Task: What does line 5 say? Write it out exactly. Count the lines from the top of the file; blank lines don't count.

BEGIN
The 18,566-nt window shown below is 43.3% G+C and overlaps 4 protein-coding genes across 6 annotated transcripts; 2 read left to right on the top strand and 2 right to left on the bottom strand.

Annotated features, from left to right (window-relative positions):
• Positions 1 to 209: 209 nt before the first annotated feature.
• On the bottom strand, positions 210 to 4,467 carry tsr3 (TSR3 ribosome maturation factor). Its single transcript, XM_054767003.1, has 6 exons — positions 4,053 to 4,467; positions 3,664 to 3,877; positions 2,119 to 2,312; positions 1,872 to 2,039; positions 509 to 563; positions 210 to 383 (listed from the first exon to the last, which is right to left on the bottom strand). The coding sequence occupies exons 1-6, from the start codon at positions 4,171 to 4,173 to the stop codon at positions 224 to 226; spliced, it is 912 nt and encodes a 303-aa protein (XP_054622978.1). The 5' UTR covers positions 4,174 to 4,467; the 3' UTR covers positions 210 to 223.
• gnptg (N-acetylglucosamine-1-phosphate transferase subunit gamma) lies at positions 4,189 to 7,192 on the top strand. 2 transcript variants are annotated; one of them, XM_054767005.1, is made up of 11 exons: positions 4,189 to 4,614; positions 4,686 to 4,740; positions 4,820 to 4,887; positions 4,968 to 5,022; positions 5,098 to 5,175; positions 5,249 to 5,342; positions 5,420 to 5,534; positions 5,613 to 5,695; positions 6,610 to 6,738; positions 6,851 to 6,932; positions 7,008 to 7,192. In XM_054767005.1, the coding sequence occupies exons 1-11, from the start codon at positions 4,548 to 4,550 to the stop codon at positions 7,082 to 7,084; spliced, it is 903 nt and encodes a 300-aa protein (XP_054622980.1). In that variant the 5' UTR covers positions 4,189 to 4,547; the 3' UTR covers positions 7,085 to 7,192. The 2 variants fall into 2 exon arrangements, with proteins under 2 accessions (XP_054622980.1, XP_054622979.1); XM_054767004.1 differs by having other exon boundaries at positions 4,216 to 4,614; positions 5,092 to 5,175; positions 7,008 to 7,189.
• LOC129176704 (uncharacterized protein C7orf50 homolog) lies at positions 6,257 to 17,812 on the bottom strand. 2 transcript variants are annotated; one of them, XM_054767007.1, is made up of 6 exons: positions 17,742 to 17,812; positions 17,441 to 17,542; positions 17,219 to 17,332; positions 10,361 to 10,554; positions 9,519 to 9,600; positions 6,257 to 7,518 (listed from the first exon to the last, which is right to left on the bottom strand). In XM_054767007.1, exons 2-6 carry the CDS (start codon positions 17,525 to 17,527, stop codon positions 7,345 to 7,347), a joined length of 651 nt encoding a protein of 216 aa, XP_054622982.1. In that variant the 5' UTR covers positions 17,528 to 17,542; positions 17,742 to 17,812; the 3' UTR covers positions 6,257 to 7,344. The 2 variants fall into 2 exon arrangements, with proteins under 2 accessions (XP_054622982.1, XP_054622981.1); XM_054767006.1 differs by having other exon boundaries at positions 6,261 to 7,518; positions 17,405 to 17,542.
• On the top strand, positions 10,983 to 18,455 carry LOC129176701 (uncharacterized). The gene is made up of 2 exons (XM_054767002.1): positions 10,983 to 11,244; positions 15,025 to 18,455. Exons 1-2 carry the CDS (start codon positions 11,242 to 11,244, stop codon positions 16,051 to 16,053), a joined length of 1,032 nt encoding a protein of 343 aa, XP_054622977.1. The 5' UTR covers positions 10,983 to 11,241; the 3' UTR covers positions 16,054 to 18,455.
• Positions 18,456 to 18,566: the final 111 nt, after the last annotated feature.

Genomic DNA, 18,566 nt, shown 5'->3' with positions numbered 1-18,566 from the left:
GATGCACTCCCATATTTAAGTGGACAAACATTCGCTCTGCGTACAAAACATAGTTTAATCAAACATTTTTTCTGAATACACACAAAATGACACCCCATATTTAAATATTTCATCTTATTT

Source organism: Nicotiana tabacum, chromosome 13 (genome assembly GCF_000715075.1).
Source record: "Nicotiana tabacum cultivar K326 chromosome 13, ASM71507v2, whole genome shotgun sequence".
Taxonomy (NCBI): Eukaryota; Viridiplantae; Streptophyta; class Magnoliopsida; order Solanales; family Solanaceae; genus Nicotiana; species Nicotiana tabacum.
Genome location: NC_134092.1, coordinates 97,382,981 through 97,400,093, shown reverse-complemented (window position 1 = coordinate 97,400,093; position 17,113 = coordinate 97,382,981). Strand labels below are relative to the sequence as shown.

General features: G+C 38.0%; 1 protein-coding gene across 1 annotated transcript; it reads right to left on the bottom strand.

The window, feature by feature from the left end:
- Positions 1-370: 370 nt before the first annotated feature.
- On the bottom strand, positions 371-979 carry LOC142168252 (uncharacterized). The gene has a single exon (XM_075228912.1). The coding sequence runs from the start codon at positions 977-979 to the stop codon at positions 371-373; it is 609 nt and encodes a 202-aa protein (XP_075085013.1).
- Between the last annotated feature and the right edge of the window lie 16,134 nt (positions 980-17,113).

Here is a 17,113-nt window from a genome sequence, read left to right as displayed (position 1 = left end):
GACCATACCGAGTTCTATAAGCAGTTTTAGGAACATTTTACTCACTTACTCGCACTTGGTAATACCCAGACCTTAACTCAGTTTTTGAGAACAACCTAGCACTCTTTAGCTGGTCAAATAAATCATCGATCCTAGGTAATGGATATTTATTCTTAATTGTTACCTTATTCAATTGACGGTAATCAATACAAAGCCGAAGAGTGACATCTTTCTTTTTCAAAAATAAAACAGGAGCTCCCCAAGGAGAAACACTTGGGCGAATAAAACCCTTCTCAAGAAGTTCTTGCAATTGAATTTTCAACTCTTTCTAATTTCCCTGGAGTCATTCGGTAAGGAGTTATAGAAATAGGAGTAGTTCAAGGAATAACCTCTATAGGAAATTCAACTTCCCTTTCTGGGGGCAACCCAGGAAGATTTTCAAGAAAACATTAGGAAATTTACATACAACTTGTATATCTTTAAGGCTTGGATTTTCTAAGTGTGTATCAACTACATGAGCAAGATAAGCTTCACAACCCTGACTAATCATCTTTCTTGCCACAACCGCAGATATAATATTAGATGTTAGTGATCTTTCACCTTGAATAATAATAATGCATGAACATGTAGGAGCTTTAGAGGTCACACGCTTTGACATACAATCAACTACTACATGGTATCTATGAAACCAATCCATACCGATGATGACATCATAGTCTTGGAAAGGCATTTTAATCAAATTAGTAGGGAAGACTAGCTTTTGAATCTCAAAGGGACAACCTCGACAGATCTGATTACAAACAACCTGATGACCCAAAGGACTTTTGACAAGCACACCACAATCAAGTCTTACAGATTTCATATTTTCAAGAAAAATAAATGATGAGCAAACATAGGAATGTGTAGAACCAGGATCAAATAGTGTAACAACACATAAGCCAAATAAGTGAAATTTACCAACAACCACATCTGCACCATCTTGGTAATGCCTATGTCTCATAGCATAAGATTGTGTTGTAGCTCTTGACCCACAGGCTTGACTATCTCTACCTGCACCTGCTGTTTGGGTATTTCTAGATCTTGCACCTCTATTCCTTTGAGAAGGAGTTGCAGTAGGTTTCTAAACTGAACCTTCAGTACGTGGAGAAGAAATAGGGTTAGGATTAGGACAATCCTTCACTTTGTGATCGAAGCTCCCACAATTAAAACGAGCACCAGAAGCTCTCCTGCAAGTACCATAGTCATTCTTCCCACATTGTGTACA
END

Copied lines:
• gnptg (N-acetylglucosamine-1-phosphate transferase subunit gamma) lies at positions 4,189 to 7,192 on the top strand. 2 transcript variants are annotated; one of them, XM_054767005.1, is made up of 11 exons: positions 4,189 to 4,614; positions 4,686 to 4,740; positions 4,820 to 4,887; positions 4,968 to 5,022; positions 5,098 to 5,175; positions 5,249 to 5,342; positions 5,420 to 5,534; positions 5,613 to 5,695; positions 6,610 to 6,738; positions 6,851 to 6,932; positions 7,008 to 7,192. In XM_054767005.1, the coding sequence occupies exons 1-11, from the start codon at positions 4,548 to 4,550 to the stop codon at positions 7,082 to 7,084; spliced, it is 903 nt and encodes a 300-aa protein (XP_054622980.1). In that variant the 5' UTR covers positions 4,189 to 4,547; the 3' UTR covers positions 7,085 to 7,192. The 2 variants fall into 2 exon arrangements, with proteins under 2 accessions (XP_054622980.1, XP_054622979.1); XM_054767004.1 differs by having other exon boundaries at positions 4,216 to 4,614; positions 5,092 to 5,175; positions 7,008 to 7,189.